Michael: It’s just interesting as an aside there because we know that more education, those master degrees and so forth, don’t correlate to better teachers, in many cases. And I think you just nailed it because on the front end, they’re not necessarily thinking about the dispositions, mindsets, meaningful skills, nor are they always training those things and recognizing the vast number of jobs that a teacher has to do in today’s system. And I’ll just briefly say, and I know you were part of the film “Waiting for Superman,” but my issue with it often is that it implies that one teacher can be that Superman or Supergirl, Superwoman figure. But we ask teachers to be tutors, mentors, facilitators, curators of learning experiences, designers, evaluators, counselors, content experts. That’s not even all of it. And that’s an exhausting list.

And so I guess with all of that said, I’m curious. There’s a lot of talk right now about alternative licensure and alternative forms of teacher education. Thomas Arnett, at the Christensen Institute, wrote about this a few years ago, profiling Match Charter Schools’ work to get a new graduate school of education. There’s High Tech High in California. There’s the Relay Graduate School of Education. And of course, you all at Summit have done this process as well. So is there hope for new ways to get into the teaching profession?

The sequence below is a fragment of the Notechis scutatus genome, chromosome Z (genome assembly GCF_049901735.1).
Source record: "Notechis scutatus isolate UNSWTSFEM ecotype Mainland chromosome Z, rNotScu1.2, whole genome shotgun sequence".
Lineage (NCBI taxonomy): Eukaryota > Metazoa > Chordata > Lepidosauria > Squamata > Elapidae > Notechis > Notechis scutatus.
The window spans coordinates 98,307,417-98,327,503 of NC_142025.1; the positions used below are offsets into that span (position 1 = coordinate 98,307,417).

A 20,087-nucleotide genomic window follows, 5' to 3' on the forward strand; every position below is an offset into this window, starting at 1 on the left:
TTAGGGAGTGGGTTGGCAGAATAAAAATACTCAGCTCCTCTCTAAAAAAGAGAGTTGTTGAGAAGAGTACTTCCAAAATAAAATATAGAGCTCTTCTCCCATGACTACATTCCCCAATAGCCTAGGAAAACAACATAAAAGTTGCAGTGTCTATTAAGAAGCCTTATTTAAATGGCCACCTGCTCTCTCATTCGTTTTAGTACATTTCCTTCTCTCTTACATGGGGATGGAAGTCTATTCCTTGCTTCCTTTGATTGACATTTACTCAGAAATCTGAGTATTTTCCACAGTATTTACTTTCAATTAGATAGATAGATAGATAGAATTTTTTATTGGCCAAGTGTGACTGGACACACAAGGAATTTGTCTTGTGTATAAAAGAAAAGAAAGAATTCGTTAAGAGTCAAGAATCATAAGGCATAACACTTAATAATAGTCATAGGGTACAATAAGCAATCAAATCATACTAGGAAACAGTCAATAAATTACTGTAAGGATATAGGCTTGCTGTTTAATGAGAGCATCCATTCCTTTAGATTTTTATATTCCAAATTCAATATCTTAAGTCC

Diane: Well, Michael, back to our experience and what you’re referencing, which is Summit’s teacher residency program. Here’s the short story of it. About eight or nine years ago, we saw a real need for a completely different approach to preparing teachers to be successful in our diverse, high-performing classrooms. And like the other handful that you named and many more who’ve thought about this, we wanted to recruit many more male teachers and people of color so that our students could really reap the proven benefits of having role models who they identify with and connect with. And so the process of becoming a state-approved credentialing program is daunting. I can tell you that from firsthand experience. There is a reason only a handful have done it. And while I could spend hours telling you deeply disturbing stories of a bureaucratic and biased process that is truly designed to hold the status quo, I won’t. I won’t do that. Instead, I’m just going to share a few trends.